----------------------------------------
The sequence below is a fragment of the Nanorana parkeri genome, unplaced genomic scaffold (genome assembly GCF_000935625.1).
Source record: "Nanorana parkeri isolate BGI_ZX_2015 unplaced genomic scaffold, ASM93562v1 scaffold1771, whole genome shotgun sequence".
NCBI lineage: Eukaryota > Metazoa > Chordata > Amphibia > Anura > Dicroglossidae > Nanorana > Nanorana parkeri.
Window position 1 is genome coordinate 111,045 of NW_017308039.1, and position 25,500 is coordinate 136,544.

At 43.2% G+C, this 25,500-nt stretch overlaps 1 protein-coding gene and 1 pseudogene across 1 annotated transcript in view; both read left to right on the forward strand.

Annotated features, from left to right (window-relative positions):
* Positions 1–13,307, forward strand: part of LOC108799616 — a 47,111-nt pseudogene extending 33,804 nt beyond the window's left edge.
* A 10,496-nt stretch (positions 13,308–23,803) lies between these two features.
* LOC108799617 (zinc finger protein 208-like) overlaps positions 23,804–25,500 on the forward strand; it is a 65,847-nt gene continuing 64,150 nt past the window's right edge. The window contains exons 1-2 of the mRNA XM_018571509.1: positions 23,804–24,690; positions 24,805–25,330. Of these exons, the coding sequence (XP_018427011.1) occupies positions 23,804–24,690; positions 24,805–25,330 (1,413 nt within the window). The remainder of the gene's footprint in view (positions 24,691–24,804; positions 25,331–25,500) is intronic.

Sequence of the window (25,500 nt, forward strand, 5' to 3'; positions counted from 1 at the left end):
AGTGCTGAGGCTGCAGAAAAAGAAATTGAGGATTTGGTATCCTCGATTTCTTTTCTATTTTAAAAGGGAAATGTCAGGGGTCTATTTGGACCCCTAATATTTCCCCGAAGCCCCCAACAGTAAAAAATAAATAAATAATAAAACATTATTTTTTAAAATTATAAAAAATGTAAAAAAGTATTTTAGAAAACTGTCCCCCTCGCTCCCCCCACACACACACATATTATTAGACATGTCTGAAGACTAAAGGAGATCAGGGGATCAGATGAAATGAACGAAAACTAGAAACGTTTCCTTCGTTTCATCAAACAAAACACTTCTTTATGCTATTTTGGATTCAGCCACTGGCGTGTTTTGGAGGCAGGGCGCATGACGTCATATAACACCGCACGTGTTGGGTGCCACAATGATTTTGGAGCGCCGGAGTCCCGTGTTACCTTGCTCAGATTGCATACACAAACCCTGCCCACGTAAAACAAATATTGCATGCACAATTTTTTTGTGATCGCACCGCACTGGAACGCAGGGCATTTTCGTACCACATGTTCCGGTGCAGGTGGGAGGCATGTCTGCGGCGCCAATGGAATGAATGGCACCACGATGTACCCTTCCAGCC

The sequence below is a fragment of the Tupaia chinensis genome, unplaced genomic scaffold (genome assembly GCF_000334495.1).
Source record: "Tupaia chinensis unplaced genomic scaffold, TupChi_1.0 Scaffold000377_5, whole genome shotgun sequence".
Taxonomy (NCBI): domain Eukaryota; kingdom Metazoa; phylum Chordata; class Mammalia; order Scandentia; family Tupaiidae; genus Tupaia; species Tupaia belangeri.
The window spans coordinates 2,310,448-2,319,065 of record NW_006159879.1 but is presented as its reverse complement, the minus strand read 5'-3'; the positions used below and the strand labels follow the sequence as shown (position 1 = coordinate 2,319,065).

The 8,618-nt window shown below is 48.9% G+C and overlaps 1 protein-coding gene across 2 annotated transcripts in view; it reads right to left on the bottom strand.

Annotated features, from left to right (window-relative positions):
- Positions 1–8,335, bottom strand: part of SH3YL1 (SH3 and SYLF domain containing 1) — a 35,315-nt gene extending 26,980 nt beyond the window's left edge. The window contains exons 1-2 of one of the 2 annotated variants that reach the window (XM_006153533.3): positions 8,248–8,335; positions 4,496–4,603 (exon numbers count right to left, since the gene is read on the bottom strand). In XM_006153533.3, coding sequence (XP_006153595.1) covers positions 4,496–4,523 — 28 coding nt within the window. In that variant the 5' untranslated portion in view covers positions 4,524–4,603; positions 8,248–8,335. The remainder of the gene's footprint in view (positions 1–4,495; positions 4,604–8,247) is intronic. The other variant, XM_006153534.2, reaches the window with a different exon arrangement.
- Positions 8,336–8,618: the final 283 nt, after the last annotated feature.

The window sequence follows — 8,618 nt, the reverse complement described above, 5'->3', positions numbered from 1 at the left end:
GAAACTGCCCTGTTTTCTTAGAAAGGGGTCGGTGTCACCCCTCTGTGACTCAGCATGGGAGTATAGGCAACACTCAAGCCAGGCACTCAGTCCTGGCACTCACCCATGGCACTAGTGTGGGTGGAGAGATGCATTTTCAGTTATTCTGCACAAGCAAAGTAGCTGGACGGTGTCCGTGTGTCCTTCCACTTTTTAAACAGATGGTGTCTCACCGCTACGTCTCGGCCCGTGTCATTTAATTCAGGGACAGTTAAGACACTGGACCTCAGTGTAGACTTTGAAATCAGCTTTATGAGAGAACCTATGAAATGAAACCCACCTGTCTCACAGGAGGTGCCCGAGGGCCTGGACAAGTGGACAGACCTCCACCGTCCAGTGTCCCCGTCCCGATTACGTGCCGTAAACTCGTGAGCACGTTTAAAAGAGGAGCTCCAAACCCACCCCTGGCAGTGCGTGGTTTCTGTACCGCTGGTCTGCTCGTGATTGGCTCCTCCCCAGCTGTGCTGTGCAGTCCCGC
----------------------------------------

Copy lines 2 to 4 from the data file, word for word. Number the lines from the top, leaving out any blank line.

Source record: "Nanorana parkeri isolate BGI_ZX_2015 unplaced genomic scaffold, ASM93562v1 scaffold1771, whole genome shotgun sequence".
NCBI lineage: Eukaryota > Metazoa > Chordata > Amphibia > Anura > Dicroglossidae > Nanorana > Nanorana parkeri.
Window position 1 is genome coordinate 111,045 of NW_017308039.1, and position 25,500 is coordinate 136,544.